[Met Performance] CID:259130

Metropolitan Opera House, Sat, October 6, 1979

Werther received four performances this season.

Review 1:

Review of Speight Jenkins in the New York Post

Met's 'Werther' comes alive

It's taken eight years and 29 performances but on Saturday night the Metropolitan Opera finally presented a dramatically plausible "Werther."

Onstage were young people who looked their roles and lived them to the hilt and Massenet's music suddenly became a moving extension of the action, not an exercise in sentimentality.

Charlotte should be beautiful, in love with Werther and held from him by the strictures of morality, while Werther must be smitten and suffering.

It may sound easy to pull off but most Charlottes have been too mature and lacking in desperate intensity, and Werthers have been unable to convey the total despair that would make a man in his early 20s shoot himself out of frustrated passion.

In Tatiana Troyanos and Neil Shicoff, however, the Metropolitan found two artists who surpassed all obstacles and made their characters completely believable.

Miss Troyanos' easy high notes, her overall richness of timbre and her splendid taste and phrasing more than offset the lack of ideal clarity to her mezzo soprano. Her French was idiomatic, and her sublimated passion extraordinary,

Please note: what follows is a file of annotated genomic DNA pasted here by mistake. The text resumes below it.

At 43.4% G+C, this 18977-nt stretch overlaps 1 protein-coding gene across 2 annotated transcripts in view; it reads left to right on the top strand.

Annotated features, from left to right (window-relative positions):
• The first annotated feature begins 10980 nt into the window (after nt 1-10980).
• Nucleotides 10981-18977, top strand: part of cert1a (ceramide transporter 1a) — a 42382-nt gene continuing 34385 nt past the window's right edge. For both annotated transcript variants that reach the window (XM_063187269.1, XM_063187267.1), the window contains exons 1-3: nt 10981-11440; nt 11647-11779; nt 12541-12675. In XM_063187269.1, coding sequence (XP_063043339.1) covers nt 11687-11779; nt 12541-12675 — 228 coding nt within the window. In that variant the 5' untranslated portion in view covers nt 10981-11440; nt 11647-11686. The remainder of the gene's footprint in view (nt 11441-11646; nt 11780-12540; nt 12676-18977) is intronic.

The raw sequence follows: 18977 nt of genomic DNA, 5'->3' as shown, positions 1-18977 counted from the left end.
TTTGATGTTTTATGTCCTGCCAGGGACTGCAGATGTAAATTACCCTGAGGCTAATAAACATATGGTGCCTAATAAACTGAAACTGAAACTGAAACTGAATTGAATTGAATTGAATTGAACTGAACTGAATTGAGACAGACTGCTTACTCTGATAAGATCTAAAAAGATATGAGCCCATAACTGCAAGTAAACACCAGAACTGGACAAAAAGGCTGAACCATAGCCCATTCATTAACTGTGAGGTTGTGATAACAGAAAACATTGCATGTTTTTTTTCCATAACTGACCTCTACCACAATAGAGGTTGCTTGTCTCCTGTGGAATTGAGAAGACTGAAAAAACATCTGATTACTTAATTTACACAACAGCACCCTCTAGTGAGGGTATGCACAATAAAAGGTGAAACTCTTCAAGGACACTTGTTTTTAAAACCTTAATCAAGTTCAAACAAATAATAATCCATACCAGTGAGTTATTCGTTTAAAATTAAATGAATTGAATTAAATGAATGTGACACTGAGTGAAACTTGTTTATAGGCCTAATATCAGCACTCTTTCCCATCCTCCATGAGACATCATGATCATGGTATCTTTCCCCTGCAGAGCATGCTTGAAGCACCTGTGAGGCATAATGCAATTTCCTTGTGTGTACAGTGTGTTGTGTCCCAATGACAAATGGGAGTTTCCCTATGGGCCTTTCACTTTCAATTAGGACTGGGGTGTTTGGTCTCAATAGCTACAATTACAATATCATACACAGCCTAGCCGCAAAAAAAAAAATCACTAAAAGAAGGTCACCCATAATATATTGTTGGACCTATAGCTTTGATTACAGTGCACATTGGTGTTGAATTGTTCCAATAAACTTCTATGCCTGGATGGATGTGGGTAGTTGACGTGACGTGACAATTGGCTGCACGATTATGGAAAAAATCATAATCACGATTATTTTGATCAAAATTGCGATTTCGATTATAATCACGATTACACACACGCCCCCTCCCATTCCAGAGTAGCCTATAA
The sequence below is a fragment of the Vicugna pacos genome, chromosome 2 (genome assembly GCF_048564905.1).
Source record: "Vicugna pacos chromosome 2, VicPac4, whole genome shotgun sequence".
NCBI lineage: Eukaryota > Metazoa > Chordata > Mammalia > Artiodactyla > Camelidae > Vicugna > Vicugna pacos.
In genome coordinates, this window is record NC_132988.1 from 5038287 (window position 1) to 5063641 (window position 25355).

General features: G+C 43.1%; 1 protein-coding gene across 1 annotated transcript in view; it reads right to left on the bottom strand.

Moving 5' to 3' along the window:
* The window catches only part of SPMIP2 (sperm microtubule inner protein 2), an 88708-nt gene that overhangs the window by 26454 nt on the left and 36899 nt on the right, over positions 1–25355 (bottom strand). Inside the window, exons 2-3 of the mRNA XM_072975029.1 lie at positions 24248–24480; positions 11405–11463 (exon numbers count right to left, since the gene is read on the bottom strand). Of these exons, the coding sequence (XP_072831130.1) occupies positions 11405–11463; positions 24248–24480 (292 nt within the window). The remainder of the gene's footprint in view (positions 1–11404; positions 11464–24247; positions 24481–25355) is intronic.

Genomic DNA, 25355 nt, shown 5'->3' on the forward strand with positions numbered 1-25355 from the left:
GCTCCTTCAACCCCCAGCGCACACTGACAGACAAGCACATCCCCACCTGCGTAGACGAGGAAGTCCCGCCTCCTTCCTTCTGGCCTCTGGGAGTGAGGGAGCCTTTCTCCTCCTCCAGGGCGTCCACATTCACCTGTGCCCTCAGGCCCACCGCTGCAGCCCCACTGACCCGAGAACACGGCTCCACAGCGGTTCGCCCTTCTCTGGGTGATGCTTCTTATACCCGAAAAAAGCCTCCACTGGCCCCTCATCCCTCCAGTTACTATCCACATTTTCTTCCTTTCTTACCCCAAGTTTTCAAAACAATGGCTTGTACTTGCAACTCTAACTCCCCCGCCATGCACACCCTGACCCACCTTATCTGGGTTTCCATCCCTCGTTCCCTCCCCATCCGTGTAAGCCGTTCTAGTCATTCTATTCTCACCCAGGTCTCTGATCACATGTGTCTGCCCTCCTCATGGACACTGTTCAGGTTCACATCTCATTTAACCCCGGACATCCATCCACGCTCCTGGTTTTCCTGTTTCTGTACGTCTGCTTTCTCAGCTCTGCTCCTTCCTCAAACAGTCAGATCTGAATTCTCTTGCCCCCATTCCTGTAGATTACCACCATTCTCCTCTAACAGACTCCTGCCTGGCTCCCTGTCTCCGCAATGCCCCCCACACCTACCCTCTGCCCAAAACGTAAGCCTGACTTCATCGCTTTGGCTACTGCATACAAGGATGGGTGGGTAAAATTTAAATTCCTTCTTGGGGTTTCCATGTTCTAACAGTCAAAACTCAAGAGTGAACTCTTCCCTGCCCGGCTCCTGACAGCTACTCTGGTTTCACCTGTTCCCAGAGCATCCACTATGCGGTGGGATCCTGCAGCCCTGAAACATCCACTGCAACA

But the opera lives or dies with its hero, and Shicoff was amazing. In his three prior seasons at the Met he has often overdone his romantic acting; now in the most romantic of all his roles, he was a model of restraint. The frustration, the agonies of longing came through his every movement - and some that he visibly restrained himself from making - and his face revealed a soul in torture.

He sang with great sensitivity. Some of the phrasing in "Porquoi me reveiller" seemed a trifle off -he twice leapt to the high note a fraction late - and his Italianate voice lacked a bit of the brightness needed for piercing Massenet's Wagnerian orchestra. But his French was good; his line was elegant; he never forced, never held a note too long and took plenty of vocal risks. He created a character as musically viable and interesting as Werther, in my experience, has ever been

Of equal Importance was the work of. Richard Boynge, whose conducting of the opera has developed since his performance last winter. More of the moods came through, the romance in the orchestra burst forth and the rhythm was stronger. If only he could temper the orchestra's volume just a shade, he would be even better.

Kathleen Battle again was utterly charming as Sophie, her top lovely end her acting enchanting, and Ryan Edwards as Albert seemed almost too avuncular, but his anger and jealousy were well expressed and he brought a full, resonant baritone to the part.

Of high quality too was Ara Berberian in the thankless role of Charlotte's father. What little he had to sing, he sang well.

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